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Date:      Sun, 28 Jun 2009 23:41:25 -0400
From:      "Systems Engineering Group" <>
Subject:   Re: Any *Working* Examples of kernel-based (IPFW2-based) NAT onFreeBSD 7.1-STABLE?
Message-ID:  <1246246885.8710.239.camel@localhost>
References:  <> <1246244218.8710.237.camel@localhost>

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The natd command should use the -interface switch, or -n however, the
best ways to become informed about natd is to simply run a man natd and
read the part about "Running natd," because you will get more out of it.

man ipfw is also very informative.

On Sun, 2009-06-28 at 22:56 -0400, Systems Engineering Group wrote:
> I don't know why you are attempting to be so "eligant" which is a
> smart-guy way of saying making something more complex by leaving out
> certain things that are still relivant, but "messy" as an experienced
> person would see it) if you are new to the methods.  
> First, you need to make sure that natd is doing its job, by making sure
> that you have natd turned on, and that it is using the correct
> interface.
> Second, when you have verified that the natd configuration is accurate,
> and usable, the kernel needs to be verified to have the correct options,
> and that the ipfw rules, setup.
> You only need divert, and ipfirewall, with ipfirewall_verbose if you
> want logging.
> With these kernel options in place, you need to compile and install the
> kernel correlative to these installed kernel options for the firewalling
> functionality, with divertion to work.
> Given these aspects of the system are installed, then you only need to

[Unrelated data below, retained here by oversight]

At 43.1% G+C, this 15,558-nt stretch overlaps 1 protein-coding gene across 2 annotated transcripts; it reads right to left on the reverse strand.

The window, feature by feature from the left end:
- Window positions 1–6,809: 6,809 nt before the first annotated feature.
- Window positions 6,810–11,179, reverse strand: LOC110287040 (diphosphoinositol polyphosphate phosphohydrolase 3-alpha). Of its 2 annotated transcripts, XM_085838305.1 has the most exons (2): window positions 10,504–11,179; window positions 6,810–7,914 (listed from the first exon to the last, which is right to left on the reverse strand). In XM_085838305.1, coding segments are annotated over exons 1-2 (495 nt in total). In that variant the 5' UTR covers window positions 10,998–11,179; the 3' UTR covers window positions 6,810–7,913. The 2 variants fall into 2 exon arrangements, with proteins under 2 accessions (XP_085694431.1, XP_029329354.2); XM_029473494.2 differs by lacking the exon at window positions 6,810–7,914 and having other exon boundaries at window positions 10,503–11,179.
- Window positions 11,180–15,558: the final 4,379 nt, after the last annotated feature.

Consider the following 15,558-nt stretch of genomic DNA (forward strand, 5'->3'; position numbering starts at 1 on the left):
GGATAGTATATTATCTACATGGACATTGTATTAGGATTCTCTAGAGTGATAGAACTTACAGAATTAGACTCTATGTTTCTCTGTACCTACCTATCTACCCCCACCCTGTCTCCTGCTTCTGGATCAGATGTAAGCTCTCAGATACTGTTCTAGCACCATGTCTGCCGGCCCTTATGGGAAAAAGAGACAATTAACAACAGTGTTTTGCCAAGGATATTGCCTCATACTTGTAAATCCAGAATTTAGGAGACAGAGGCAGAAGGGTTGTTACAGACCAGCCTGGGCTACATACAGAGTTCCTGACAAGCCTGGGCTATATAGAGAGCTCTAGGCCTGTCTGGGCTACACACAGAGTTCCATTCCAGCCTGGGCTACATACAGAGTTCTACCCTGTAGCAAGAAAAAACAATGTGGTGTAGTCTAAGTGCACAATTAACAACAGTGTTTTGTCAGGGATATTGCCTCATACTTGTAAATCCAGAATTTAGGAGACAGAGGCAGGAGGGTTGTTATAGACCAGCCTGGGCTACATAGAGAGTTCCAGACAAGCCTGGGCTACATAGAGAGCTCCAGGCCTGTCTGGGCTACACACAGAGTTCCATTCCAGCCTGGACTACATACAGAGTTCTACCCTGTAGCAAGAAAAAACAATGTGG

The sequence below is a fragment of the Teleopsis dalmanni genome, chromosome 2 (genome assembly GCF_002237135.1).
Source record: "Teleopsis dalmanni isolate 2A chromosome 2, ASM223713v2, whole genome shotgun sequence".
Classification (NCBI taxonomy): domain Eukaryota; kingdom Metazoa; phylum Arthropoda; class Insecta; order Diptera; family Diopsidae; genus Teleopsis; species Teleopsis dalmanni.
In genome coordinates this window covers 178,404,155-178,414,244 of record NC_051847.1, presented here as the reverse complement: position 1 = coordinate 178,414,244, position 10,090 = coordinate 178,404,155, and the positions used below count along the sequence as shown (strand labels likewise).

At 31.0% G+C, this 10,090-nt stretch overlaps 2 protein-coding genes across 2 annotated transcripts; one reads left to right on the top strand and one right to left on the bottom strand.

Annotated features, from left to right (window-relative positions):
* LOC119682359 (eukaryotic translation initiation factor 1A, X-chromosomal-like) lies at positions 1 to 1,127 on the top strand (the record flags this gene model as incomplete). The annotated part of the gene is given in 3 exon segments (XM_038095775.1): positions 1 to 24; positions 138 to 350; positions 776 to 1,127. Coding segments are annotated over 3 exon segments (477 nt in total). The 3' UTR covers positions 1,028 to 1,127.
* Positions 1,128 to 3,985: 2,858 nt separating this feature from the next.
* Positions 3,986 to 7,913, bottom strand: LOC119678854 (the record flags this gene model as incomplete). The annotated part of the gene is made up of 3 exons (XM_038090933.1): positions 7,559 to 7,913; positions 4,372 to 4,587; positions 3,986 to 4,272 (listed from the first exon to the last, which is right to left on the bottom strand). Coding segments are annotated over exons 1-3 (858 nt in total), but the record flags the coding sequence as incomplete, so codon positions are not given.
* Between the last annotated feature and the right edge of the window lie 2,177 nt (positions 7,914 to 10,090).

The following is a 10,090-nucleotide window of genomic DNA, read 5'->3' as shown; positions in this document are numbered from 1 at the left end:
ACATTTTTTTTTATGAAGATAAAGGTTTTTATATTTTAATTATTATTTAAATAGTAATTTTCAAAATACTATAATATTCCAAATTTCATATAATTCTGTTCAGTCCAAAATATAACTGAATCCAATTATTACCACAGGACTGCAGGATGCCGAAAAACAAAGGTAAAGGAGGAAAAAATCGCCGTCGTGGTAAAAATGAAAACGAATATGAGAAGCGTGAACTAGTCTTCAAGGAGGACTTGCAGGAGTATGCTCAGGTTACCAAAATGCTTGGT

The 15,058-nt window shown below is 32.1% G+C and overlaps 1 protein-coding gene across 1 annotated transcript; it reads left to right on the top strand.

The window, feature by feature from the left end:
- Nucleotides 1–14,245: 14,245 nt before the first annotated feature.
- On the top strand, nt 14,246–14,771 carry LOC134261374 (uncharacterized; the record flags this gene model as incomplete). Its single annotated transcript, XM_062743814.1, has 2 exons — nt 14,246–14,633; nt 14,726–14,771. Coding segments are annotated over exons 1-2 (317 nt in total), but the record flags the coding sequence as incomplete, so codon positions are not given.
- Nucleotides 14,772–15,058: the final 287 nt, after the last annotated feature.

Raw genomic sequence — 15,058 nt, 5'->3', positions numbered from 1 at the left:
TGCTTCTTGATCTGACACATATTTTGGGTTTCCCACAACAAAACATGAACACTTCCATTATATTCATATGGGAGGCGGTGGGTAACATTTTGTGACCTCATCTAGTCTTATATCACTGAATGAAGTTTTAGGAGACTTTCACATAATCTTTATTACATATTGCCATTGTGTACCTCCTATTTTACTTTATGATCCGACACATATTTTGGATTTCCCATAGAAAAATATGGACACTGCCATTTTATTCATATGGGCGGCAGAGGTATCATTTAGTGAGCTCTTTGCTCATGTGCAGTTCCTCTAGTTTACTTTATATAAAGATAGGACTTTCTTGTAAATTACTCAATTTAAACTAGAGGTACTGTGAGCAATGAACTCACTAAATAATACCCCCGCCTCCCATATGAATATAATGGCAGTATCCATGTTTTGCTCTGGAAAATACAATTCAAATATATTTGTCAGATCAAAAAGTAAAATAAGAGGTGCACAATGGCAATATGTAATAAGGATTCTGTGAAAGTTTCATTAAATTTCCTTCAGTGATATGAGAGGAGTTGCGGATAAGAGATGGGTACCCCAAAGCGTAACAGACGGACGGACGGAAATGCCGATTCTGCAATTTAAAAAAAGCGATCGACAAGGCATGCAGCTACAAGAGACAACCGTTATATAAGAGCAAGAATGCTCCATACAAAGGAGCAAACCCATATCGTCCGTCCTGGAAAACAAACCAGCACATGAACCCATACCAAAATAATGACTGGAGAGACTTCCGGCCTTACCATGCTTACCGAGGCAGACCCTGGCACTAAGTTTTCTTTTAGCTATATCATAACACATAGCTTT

> place a natd divert rule into the script for your ipfw-centric firewall.
> An example would be to start natd with the following included in either
> commandline options, or config file referenced at commandline call to
> natd (natd -f /path/to/natd/config) 
> at the commandline, or requisite init script: natd -i $divert_iface -d
> This should start natd with the -i switch giving indication to natd what
> device is used to be translated (from/to).
> After verfication of initialization of the natd daemon via `sockstat |
> grep natd` you should then test divert rules within your ipfw script, or
> via dynamic rules that you sent at commandline.
> The simplest way to test the operation of the divert rules is to do the
> following.
> ipfw add 100 pass log tcp from any to any in via $divert_iface
> #The traffic coming into the external ip addresss will be "diverted" to
> the internal network ip range.
> ipfw add 200 divert natd ip from any to any in via $divert_iface
> ## 
> #Rules 201-499 will be used to filter on the internal addresses after
> being mangled by the kernel. 
> #They will now look like they are going to #the internal address, not
> the external ip address, so internal-ip-based 
> #rules will be affective at this time.
> ##
> #This rule will divert traffic going from the internal network to the
> external network
> ipfw add 500 divert natd ip from any to any out via $divert_iface
> This is a very brief view of an example that works with freebsd.
> I would stay away from the complex "elegant" solutions that you
> referenced in your original post, on or about June 14th, until you
> verify that your solution is working properly.
> Check out the handbook, and the information on firewalling on
> and the freebsd handbook.
> I am just doing a datadump of my own experience right now, so if you
> have any further questions, then just post them and we can take a look.
> The setup is not very difficult, once you have the basics down.
> I have about thirty rules in my script, but about 20 of them have to do
> with filtering different stuff, which is merely skipto to a deletion
> rule with logging.  
> ipfw and natd are not very difficult to use, however, that simplicity is
> also what makes it such a powerful network appliance solution.  I have
> heard the ipnat + netfilter is supposedly more powerful solution,
> because ipnat does certain things better than natd, however, that is
> something for further exploration, and I have not had a need to do so,
> as of yet.
> I hope this assists your in your setup endeavor.
> Respectfully,
> Martes

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